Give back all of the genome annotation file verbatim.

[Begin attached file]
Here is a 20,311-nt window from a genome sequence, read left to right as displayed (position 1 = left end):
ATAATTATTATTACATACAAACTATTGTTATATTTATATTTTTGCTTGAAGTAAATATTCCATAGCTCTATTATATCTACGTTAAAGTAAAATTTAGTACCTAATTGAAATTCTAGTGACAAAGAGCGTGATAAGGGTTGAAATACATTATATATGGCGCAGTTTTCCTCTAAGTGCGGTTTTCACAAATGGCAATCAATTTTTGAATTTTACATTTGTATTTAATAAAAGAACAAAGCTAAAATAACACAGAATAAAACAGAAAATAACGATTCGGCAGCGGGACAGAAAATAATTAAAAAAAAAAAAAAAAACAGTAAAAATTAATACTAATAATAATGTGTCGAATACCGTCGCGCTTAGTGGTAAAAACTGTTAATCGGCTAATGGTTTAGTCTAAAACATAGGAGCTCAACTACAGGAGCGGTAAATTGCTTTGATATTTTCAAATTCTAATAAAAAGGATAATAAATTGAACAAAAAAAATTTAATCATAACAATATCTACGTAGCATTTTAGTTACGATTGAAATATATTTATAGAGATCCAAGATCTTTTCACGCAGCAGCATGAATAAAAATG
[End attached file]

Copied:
Here is a 20,311-nt window from a genome sequence, read left to right as displayed (position 1 = left end):
ATAATTATTATTACATACAAACTATTGTTATATTTATATTTTTGCTTGAAGTAAATATTCCATAGCTCTATTATATCTACGTTAAAGTAAAATTTAGTACCTAATTGAAATTCTAGTGACAAAGAGCGTGATAAGGGTTGAAATACATTATATATGGCGCAGTTTTCCTCTAAGTGCGGTTTTCACAAATGGCAATCAATTTTTGAATTTTACATTTGTATTTAATAAAAGAACAAAGCTAAAATAACACAGAATAAAACAGAAAATAACGATTCGGCAGCGGGACAGAAAATAATTAAAAAAAAAAAAAAAAACAGTAAAAATTAATACTAATAATAATGTGTCGAATACCGTCGCGCTTAGTGGTAAAAACTGTTAATCGGCTAATGGTTTAGTCTAAAACATAGGAGCTCAACTACAGGAGCGGTAAATTGCTTTGATATTTTCAAATTCTAATAAAAAGGATAATAAATTGAACAAAAAAAATTTAATCATAACAATATCTACGTAGCATTTTAGTTACGATTGAAATATATTTATAGAGATCCAAGATCTTTTCACGCAGCAGCATGAATAAAAATG